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Life and work of Ramon Llull

To kick off and to contextualize, below is an overview of the life and work of Ramon Llull.
Ramon Llull work
© Universitat Pompeu Fabra
To kick off and to contextualize, in this step we provide an overview of the life and work of Ramon Llull.
Llull was born in Mallorca (1232), son of a family originally from Barcelona, who participated in the conquest of Mallorca (1229) and enjoyed a prosperous position. His life until the age of around 30 hinged around the king’s court, where he wrote troubadour poetry, i.e., poetry of love written for a lady. Llull preserved this notion of “trobar” or “atrobar” (finding) that comes from the world of poetry in later works, whether philosophical/theological in nature, such as the Ars compendiosa inveniendi veritatem (in Catalan: Art abreujada d’atrobar veritat (Abridged art for finding the truth); note the use of invenire/atrobar). This work is the first work in which Llull formulated the method that led to the one he devised and which features in this course: the ars combinatoria. But, how did he go from writing love poems to works about God?

Two formative events

There are two main events in his life. First, around 1264, Llull had a vision of Christ on the cross, as many as five times. This made him change his life, reject his family and the pursuits he had had until then, and decide to devote himself to writing the best book against the errors of the ‘unbelievers’ and to found monasteries to train monks who could go forth to preach to Jews and Muslims. He carried out this project of his own accord, as a layman, but adopting the Franciscan habit. His training is also quite special; he was self-taught. Therefore, after his visions of Christ, he dedicated himself to learning Latin and Arabic (for which he purchased a Muslim slave). However, he had yet to devise a way to write the book that would convert the unbelievers.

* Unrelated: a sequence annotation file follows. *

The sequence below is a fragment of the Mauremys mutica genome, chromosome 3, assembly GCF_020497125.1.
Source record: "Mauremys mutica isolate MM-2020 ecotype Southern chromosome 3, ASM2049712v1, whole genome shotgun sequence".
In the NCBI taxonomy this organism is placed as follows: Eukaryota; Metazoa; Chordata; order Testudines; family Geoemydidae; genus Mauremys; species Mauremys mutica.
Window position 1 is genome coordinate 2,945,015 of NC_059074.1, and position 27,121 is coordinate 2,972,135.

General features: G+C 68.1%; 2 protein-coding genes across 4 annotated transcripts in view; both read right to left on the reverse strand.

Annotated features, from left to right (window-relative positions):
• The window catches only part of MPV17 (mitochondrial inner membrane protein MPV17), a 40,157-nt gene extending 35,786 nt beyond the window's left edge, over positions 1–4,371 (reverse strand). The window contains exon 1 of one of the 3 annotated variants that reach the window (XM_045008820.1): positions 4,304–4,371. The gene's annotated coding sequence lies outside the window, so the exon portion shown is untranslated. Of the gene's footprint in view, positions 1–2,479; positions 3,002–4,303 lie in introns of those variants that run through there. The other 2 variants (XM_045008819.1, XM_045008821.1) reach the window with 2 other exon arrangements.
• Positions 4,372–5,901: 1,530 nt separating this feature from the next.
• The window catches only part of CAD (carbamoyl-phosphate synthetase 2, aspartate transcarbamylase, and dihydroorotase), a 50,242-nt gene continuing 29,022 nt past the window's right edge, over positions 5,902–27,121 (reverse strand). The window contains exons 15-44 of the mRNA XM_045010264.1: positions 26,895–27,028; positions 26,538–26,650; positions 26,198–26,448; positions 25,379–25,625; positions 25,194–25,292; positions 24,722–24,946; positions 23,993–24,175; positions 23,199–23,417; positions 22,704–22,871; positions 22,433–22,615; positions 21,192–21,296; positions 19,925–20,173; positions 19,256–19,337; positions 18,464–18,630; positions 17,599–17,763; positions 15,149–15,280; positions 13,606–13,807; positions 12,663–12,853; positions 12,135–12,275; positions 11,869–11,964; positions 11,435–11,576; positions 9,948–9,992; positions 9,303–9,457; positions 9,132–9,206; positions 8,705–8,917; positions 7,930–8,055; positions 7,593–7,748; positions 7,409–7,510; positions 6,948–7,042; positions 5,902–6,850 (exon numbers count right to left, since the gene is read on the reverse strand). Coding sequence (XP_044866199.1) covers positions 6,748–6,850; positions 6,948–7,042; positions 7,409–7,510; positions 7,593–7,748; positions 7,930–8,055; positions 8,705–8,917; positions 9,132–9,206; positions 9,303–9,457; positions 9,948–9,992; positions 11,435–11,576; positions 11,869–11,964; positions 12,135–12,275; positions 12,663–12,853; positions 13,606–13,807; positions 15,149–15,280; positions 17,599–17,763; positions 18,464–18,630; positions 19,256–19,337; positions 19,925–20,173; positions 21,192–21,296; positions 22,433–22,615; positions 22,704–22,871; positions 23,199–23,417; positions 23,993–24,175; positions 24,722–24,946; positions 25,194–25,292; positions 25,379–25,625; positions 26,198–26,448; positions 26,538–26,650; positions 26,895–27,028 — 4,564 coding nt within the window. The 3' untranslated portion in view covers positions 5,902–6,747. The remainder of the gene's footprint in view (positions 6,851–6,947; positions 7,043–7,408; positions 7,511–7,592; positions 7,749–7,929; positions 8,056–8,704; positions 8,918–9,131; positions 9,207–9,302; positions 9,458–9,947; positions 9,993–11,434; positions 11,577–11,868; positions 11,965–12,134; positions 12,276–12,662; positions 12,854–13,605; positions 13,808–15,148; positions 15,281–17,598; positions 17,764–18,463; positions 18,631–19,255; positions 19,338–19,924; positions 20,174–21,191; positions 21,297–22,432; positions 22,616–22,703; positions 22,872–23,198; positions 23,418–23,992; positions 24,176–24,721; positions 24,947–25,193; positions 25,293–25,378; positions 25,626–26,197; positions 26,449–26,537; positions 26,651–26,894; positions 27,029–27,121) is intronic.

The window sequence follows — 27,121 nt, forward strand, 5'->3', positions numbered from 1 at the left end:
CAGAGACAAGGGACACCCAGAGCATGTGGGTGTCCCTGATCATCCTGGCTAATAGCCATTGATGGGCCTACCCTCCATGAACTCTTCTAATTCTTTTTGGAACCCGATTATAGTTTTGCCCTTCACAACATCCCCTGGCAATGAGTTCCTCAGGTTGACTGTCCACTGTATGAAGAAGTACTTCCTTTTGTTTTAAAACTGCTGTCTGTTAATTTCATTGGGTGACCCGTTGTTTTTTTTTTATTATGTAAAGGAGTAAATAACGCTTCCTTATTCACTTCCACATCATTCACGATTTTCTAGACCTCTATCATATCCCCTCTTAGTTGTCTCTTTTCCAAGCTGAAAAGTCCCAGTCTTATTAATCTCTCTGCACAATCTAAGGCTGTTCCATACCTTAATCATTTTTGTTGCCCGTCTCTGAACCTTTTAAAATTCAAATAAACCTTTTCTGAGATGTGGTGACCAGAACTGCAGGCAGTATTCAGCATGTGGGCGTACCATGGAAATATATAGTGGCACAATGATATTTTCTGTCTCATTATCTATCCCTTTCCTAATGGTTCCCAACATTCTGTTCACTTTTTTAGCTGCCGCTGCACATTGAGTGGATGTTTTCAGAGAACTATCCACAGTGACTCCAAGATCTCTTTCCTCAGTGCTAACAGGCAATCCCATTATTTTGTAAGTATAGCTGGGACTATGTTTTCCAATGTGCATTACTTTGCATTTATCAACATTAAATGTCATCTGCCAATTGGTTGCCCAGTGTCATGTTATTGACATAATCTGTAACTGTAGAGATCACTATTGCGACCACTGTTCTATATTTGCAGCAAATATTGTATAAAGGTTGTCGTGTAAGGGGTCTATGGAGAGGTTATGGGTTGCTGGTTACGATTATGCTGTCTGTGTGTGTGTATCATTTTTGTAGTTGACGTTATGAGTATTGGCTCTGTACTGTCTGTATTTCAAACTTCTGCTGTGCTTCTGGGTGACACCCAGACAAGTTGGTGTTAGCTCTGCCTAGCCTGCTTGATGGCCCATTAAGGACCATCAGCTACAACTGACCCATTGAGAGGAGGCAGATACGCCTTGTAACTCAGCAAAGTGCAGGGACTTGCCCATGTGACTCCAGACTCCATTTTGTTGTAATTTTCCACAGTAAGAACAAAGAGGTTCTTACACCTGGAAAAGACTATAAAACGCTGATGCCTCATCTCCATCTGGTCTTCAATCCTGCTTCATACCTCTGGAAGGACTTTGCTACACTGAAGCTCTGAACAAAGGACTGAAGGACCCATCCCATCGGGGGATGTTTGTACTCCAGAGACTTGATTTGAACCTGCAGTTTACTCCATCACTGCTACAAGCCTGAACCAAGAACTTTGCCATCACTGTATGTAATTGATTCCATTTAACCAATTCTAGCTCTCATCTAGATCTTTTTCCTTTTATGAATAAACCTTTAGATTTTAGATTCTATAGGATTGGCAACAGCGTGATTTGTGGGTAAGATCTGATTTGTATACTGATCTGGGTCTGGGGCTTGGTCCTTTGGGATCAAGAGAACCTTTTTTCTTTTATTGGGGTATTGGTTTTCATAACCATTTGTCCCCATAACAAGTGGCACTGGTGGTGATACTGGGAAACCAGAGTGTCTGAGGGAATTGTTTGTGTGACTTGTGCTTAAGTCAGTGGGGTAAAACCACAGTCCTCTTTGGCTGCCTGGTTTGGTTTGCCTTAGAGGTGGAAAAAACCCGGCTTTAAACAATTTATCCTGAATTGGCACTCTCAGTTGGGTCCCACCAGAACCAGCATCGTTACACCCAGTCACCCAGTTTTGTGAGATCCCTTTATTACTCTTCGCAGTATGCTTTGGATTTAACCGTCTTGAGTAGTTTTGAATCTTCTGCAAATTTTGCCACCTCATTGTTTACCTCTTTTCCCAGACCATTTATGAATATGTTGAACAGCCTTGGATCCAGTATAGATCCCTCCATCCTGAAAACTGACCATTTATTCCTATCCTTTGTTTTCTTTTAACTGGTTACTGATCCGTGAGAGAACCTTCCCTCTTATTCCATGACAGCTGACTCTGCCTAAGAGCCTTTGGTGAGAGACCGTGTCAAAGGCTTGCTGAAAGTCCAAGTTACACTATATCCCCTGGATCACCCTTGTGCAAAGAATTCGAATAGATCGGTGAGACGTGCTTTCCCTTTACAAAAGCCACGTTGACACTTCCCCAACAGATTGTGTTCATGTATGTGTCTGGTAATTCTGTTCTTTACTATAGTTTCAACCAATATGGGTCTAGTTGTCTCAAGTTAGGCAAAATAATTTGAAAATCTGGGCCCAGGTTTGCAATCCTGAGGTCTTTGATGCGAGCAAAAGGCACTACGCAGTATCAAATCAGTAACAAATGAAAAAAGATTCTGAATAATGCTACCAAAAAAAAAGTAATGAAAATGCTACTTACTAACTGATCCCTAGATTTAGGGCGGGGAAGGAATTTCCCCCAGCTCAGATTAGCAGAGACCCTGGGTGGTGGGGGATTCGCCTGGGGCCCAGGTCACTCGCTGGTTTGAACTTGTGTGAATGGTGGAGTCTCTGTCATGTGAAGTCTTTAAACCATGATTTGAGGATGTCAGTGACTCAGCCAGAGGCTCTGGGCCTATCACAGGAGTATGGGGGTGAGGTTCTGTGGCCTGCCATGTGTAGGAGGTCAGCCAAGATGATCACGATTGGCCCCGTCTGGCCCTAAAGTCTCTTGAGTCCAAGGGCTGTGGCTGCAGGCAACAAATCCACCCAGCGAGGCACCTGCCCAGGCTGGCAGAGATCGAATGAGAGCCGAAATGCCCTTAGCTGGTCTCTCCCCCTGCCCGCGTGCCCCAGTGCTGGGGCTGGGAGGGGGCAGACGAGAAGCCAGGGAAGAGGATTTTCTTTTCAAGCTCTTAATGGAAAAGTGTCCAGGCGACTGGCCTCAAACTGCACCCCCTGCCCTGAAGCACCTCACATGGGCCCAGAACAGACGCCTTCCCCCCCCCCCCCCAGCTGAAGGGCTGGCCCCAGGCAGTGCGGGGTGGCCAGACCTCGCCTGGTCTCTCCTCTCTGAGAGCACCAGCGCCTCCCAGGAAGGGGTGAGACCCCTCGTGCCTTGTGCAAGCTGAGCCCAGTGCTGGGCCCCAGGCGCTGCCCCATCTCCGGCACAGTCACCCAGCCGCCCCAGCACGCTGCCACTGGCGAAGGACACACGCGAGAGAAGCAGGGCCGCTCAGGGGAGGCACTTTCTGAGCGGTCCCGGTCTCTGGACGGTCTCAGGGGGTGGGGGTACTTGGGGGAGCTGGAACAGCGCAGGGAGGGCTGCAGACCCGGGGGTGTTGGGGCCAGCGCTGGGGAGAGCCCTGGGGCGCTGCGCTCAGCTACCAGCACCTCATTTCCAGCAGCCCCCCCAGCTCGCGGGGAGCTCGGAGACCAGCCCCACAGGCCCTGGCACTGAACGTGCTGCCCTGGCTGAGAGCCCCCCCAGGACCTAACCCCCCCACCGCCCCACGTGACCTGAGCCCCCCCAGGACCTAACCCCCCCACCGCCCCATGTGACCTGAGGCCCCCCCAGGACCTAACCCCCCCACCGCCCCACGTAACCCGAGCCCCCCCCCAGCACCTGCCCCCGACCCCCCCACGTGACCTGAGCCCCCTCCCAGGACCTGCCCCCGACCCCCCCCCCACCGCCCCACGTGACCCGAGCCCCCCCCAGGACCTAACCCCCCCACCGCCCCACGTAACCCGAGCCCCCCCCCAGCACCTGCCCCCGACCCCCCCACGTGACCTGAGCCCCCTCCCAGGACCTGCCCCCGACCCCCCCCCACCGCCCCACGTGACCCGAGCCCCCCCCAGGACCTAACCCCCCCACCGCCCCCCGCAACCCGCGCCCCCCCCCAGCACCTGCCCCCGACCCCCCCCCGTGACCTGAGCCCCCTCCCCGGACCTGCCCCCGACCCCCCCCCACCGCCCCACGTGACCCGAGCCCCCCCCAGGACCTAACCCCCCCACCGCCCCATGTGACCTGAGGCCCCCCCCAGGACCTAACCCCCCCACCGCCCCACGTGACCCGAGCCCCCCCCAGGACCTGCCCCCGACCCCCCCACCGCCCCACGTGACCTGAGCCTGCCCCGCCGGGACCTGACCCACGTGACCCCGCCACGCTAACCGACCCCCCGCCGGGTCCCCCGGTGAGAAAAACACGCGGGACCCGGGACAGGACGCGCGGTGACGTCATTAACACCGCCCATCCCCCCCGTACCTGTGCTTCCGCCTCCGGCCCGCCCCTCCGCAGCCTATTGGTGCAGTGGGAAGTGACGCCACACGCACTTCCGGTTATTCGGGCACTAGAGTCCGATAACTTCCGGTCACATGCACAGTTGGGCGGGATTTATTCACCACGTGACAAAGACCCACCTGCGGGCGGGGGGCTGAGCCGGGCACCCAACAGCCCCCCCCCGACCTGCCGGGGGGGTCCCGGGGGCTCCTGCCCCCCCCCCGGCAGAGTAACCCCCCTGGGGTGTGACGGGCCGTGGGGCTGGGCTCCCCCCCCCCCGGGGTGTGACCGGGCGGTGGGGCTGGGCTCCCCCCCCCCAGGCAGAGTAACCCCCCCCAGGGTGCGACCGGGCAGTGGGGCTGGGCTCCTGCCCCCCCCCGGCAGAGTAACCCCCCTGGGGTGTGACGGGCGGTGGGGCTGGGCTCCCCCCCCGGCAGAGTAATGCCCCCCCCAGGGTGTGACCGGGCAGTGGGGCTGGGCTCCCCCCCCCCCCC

Nine years after his visions, and after having studied in Mallorca, he was enlightened while meditating on Mount Randa. It was then, around 1272, that by divine inspiration he conceived the ars combinatoria, a logical method that, by establishing principles and their combination, sought to prove the truth of the Christian faith. This mystical contemplative inspiration would always remain in all of his works – more than 250! – that deal with such diverse issues as law, philosophy, theology, medicine, astronomy, science, nature, rhetoric… And these works were written in Catalan, Latin and Arabic, to reach multiple audiences. They were spread throughout the academic world, to the Vatican, the Catalan and French courts… All this, along with the many travels he undertook, has led Llull to be labelled as one of the fathers of interreligious or intercultural dialogue in the Mediterranean, an exceptional feat, especially during the 13th century characterized by religious wars.

The spread of Llull’s philosophy

Llull reworked the Ars from different disciplines and evolved it to a more synthetic form: the Ars brevis, of 1308, 30 years after the first formulation. A few years later, towards 1315/1316, he died, travelling and writing until the very end. His legacy is preserved in Paris, Palma de Mallorca and Genoa, but soon the Lullist cores spread to Barcelona, Alcalá de Henares and Germany, where the first major editions of the works of Ramon Llull were published and which, in turn, inspired very important theologians and philosophers (Nicholas of Cusa, Giordano Bruno, Leibniz, Agrippa von Nettesheim, Athanasius Kircher, Salzinger…).
On this course we will see what the ars combinatoria is and what applications or interpretations it has, especially in regard to its aesthetic and philosophical aspects. However, the influence of Ramon Llull goes a lot further! In literature, computer science, neuroscience…
You are about to learn about an exceptional writer! And the best part is that, from the medieval context, we can build bridges and parallels with the contemporary world – for example, the notion of an interconnected world.
© Universitat Pompeu Fabra
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Understanding Ramon Llull: ​Philosophy, Arts and Science through the Ars Combinatoria

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